Angela Scheuerle, MD, Medical Geneticist at the UT Southwestern Medical Center, discusses the importance of collaboration between clinicians to improve clinical outcomes for patients with rare diseases. 

Collaboration between clinicians to faster progress in terms of diagnoses, treatments, and development of guidelines and new therapies is one of the main goals of the National Organization for Rare Disorders’ (NORD) Rare Disease Centers of Excellence, of which UT Southwestern is one.

There are currently 31 NORD Rare Disease Centers of Excellence across the United States. Many of the Centers of Excellence specialize in particular rare disease areas; for example, at UT Southwestern, they are best known for their work in lipid metabolism disorders and cholesterol diseases. Being part of NORD’s network ultimately means that patients across the country with these disorders can be more quickly connected with the researchers at UT Southwestern. This would not only benefit individual patients, but the larger community as well as UT Southwestern continues to learn more about lipid metabolism disorders and cholesterol diseases and relays that information to other Centers of Excellence.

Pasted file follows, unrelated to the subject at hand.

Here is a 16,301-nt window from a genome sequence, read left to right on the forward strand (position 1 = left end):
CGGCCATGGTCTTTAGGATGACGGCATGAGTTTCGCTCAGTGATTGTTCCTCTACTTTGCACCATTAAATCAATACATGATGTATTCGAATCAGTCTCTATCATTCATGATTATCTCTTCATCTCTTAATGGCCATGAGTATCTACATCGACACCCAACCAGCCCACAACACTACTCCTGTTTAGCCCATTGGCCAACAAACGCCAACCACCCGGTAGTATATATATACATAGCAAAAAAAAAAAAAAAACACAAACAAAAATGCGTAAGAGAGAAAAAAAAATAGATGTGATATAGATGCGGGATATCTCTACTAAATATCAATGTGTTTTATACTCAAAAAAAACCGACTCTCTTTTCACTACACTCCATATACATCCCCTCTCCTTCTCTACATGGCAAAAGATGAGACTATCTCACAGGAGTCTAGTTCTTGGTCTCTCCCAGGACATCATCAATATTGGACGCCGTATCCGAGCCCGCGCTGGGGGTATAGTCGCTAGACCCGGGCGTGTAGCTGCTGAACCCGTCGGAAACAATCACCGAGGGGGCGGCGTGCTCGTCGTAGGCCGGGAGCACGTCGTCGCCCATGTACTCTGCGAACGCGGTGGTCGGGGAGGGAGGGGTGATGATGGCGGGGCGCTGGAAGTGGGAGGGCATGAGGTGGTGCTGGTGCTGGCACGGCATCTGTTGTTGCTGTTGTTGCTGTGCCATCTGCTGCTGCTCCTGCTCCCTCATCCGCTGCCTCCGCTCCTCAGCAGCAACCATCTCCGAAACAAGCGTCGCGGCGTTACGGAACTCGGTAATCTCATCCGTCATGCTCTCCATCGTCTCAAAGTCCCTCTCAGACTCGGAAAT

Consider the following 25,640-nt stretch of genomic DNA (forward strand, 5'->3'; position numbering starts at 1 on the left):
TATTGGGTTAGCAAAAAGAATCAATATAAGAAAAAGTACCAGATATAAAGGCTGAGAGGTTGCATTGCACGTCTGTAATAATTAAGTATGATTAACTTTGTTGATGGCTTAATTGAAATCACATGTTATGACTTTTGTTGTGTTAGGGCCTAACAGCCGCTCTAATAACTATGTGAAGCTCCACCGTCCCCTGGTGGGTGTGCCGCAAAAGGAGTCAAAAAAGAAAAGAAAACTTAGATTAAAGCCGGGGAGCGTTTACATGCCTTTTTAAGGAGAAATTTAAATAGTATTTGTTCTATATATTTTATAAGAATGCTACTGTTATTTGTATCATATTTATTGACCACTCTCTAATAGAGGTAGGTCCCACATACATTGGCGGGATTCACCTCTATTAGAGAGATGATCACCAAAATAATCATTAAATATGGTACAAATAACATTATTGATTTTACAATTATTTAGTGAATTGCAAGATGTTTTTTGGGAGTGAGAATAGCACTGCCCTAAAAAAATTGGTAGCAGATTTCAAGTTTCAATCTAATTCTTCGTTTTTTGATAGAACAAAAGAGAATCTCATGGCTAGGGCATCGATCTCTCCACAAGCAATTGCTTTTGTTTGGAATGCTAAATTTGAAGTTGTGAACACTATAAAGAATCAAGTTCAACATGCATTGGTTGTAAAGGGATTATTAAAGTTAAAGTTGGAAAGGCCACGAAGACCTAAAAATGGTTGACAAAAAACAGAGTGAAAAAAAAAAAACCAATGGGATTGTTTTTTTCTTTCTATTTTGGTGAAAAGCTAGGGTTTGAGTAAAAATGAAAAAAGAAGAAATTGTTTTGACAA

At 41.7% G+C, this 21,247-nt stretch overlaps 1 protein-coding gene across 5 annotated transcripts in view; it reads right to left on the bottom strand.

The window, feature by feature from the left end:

As Dr. Scheuerle notes, collaboration and connection between clinicians are both crucial as it leads to faster diagnoses and standardization of care. Additionally, she mentions telemedicine and virtual meetings, two health care tools that became normalized during the height of the Covid-19 pandemic but have since become less common. Dr. Scheuerle argues that this level of collaboration and connection – between multiple clinicians as well as between clinicians and patients – if continued, would improve clinical care and aid patients, particularly those who live far from a large medical center.

​​To learn more about the Centers of Excellence, click here

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